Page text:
WHS teens help others get vaccinated


Photo courtesy of Taylor Addis

Addis and Cisneros working to book people vaccines

While vaccines are becoming available to more people, not everyone has the time, technological skill and accessibility to go through the tedious process of booking a vaccination appointment. Whether it be refreshing CVS’s website for hours on end or calling every Walgreens in a 25-mile radius, getting vaccinated isn’t as simple as showing up to the doctor’s office whenever is most convenient. Fortunately, there are Westfield community members who are dedicated and willing to put in the time and effort to help those eligible get vaccinated. 

WHS junior Samara Useloff is one of these community members. Useloff started booking people vaccine appointments when her mom needed one and was unable to find an opening. After researching different vaccination clinics and working with an online bot that notified her when there was availability, she was able to book her mom an appointment. Since this initial success, she now books around 15 appointments per week. “My mom told her friends that I got her an appointment, and they started reaching out to their friends and put me in contact with eligible people who needed vaccines,” said Useloff. “Eventually things took off [from there].”

In most cases, vaccine appointments are scheduled online. Every vaccination site has a different platform and in order to effectively schedule multiple appointments, people need to not only know the ins and outs of the booking process, but also the tech world. Useloff explained how she first found vaccination openings through Twitter notifications and later was able to take matters into her own hands once she got more comfortable with the process.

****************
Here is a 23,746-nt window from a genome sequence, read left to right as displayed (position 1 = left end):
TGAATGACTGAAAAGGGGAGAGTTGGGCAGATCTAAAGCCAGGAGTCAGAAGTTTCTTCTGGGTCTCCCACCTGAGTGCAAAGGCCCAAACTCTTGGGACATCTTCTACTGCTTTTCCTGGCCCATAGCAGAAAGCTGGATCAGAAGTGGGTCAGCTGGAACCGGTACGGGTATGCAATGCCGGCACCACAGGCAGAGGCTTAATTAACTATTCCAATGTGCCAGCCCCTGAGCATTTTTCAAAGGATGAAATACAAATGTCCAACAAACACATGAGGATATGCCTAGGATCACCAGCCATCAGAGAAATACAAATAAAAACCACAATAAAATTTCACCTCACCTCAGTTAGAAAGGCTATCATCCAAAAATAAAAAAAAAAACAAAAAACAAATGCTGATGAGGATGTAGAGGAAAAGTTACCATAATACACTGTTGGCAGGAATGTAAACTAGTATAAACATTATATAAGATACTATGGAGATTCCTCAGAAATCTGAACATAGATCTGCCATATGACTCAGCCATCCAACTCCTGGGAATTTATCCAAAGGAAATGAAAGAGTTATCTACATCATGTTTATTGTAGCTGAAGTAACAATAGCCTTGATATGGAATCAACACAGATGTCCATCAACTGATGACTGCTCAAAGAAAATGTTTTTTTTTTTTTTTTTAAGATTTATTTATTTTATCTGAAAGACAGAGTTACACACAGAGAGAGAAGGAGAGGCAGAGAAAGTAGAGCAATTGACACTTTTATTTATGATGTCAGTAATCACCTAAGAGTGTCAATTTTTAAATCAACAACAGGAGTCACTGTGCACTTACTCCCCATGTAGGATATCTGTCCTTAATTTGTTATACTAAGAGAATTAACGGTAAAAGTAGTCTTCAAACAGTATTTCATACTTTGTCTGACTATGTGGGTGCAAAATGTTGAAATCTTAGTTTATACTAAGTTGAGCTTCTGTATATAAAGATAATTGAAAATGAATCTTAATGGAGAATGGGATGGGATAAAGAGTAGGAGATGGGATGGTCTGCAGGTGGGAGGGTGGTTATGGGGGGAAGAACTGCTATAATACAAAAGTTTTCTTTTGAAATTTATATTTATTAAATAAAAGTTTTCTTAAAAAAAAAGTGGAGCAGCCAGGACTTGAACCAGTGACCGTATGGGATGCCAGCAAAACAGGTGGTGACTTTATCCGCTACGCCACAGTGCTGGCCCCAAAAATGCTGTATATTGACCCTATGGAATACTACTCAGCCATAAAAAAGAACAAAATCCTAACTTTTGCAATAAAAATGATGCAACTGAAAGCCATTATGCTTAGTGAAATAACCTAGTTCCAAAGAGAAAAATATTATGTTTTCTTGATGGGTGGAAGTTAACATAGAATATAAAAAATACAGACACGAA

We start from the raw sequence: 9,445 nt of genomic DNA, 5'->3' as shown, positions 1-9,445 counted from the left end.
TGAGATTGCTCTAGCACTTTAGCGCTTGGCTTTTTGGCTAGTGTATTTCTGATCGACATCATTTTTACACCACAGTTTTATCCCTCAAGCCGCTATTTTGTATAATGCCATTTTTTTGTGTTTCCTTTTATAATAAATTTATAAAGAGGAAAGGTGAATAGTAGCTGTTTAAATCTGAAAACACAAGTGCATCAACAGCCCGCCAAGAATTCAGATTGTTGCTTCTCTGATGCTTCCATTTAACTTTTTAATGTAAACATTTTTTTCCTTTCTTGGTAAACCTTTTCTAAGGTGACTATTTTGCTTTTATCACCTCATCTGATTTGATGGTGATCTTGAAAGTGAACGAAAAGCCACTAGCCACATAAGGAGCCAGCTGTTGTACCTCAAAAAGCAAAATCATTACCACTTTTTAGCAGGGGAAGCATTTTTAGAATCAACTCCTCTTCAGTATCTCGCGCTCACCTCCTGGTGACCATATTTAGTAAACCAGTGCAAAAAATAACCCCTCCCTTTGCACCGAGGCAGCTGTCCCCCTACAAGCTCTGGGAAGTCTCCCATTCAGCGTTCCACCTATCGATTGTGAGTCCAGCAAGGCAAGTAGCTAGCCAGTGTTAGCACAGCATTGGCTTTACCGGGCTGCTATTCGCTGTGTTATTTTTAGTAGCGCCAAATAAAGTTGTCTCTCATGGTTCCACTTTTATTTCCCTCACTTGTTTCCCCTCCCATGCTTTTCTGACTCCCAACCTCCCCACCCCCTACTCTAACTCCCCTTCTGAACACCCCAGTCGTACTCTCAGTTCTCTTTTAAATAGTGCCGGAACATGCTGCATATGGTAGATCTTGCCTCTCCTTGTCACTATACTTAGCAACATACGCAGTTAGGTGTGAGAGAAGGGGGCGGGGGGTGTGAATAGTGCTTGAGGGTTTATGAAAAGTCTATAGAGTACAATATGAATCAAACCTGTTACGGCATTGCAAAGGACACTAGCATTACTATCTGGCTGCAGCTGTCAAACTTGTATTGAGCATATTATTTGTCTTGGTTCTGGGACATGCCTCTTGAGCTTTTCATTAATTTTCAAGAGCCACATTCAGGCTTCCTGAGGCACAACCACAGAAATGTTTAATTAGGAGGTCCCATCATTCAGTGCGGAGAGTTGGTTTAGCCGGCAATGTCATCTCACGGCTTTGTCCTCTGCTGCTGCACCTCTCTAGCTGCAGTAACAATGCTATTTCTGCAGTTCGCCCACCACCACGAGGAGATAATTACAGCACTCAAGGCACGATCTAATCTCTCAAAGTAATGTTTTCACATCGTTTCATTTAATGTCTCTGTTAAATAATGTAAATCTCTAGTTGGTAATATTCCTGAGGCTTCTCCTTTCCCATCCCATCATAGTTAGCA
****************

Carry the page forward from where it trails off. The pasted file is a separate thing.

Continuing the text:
“Once I got familiar with CVS’s website, I started ‘cheating’ the system,” said Useloff. “I found that Hawaii had appointments all the time, so I would originally go in through Hawaii so that I would be in the system at midnight when the first set of appointments dropped. Once the clock hit midnight, I would switch over to New Jersey. These tricks I learned made booking a lot more efficient.” Useloff also discovered that downloading an auto-refresh extension on her computer would help search the web for vaccination openings every 50 seconds for the Meadowlands Mega Vaccination Site. 

Useloff’s hard work does not go unnoticed by those she has helped. Amanda Rickert, a WHS junior who Useloff booked a vaccine appointment for, said, “Getting vaccines for people takes a lot of dedication and hard work which is something I think most people don’t realize. I know Samara has stayed up into the early morning booking people vaccines because she genuinely cares about people’s well-being.”

Useloff is not alone in trying to find people vaccine appointments. WHS junior Taylor Addis and her aunt Michele Cisneros formed Gen2Gen, a group of teens dedicated to booking vaccination appointments for the elderly. “I got involved because I realized it has been difficult for senior citizens to get vaccines,” said Addis. “Many elderly people were having trouble accessing the internet and technology and were getting left behind.”  

The group, which started with 12 volunteers including Addis, her childhood friends and WHS classmates, quickly gained popularity and now has over 100 volunteers who work to book vaccines and help with transportation to appointments. Every senior citizen who is looking to work with Gen2Gen fills out a form with basic personal information needed to book a vaccine and is then assigned a volunteer. Each volunteer focuses on finding vaccine appointments for their assigned senior citizen and emails the person with an appointment confirmation when everything has been booked. 

However, even with 100 volunteers working to find the elderly vaccines, the process is still not easy. “With such high demand, the appointments tend to be booked within minutes of becoming available. That is why booking appointments has been so challenging for seniors and is even difficult for our tech-savvy volunteers,” said Addis. 

While booking vaccines may be tiring and difficult work, both Addis and Useloff have found joy in helping to protect others from COVID-19. Useloff said, “My favorite part of helping people get appointments is receiving a picture of them and their vaccine card. The smiles on their faces and seeing how appreciative everyone is makes me happy.”

Similarly, Addis explained that “it’s been an amazing experience” and “been so nice to know that with a little hard work, anyone can make a difference.”